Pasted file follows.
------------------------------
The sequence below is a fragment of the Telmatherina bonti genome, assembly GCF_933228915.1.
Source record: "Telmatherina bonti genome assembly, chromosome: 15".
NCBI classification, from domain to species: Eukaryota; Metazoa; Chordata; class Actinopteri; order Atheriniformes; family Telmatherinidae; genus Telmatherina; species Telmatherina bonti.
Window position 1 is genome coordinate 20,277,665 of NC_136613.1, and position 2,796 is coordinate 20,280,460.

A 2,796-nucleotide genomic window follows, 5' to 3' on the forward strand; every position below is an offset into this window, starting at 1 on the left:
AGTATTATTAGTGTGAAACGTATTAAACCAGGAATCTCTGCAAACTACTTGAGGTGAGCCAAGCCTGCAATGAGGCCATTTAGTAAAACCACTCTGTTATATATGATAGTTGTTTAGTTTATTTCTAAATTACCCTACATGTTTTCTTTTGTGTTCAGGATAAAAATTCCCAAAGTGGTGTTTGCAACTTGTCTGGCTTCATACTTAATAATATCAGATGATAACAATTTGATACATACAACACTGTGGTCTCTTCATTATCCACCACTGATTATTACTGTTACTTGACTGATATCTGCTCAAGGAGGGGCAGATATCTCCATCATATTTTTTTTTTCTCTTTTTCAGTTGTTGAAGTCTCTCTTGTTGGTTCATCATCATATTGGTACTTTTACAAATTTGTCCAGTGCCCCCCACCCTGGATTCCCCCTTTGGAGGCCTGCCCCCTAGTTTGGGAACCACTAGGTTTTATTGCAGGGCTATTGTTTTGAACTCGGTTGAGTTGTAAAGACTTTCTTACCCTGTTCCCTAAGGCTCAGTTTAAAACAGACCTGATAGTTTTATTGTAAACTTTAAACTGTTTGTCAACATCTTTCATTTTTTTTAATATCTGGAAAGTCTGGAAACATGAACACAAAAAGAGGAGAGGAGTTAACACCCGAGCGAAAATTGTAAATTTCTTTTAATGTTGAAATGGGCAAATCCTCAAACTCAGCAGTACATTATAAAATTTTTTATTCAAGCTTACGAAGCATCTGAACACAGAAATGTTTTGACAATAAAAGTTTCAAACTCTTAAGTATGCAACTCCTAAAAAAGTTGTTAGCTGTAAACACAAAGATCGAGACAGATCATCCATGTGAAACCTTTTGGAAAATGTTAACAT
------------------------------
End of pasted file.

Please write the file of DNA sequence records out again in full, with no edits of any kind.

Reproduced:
The sequence below is a fragment of the Telmatherina bonti genome, assembly GCF_933228915.1.
Source record: "Telmatherina bonti genome assembly, chromosome: 15".
NCBI classification, from domain to species: Eukaryota; Metazoa; Chordata; class Actinopteri; order Atheriniformes; family Telmatherinidae; genus Telmatherina; species Telmatherina bonti.
Window position 1 is genome coordinate 20,277,665 of NC_136613.1, and position 2,796 is coordinate 20,280,460.

A 2,796-nucleotide genomic window follows, 5' to 3' on the forward strand; every position below is an offset into this window, starting at 1 on the left:
AGTATTATTAGTGTGAAACGTATTAAACCAGGAATCTCTGCAAACTACTTGAGGTGAGCCAAGCCTGCAATGAGGCCATTTAGTAAAACCACTCTGTTATATATGATAGTTGTTTAGTTTATTTCTAAATTACCCTACATGTTTTCTTTTGTGTTCAGGATAAAAATTCCCAAAGTGGTGTTTGCAACTTGTCTGGCTTCATACTTAATAATATCAGATGATAACAATTTGATACATACAACACTGTGGTCTCTTCATTATCCACCACTGATTATTACTGTTACTTGACTGATATCTGCTCAAGGAGGGGCAGATATCTCCATCATATTTTTTTTTTCTCTTTTTCAGTTGTTGAAGTCTCTCTTGTTGGTTCATCATCATATTGGTACTTTTACAAATTTGTCCAGTGCCCCCCACCCTGGATTCCCCCTTTGGAGGCCTGCCCCCTAGTTTGGGAACCACTAGGTTTTATTGCAGGGCTATTGTTTTGAACTCGGTTGAGTTGTAAAGACTTTCTTACCCTGTTCCCTAAGGCTCAGTTTAAAACAGACCTGATAGTTTTATTGTAAACTTTAAACTGTTTGTCAACATCTTTCATTTTTTTTAATATCTGGAAAGTCTGGAAACATGAACACAAAAAGAGGAGAGGAGTTAACACCCGAGCGAAAATTGTAAATTTCTTTTAATGTTGAAATGGGCAAATCCTCAAACTCAGCAGTACATTATAAAATTTTTTATTCAAGCTTACGAAGCATCTGAACACAGAAATGTTTTGACAATAAAAGTTTCAAACTCTTAAGTATGCAACTCCTAAAAAAGTTGTTAGCTGTAAACACAAAGATCGAGACAGATCATCCATGTGAAACCTTTTGGAAAATGTTAACAT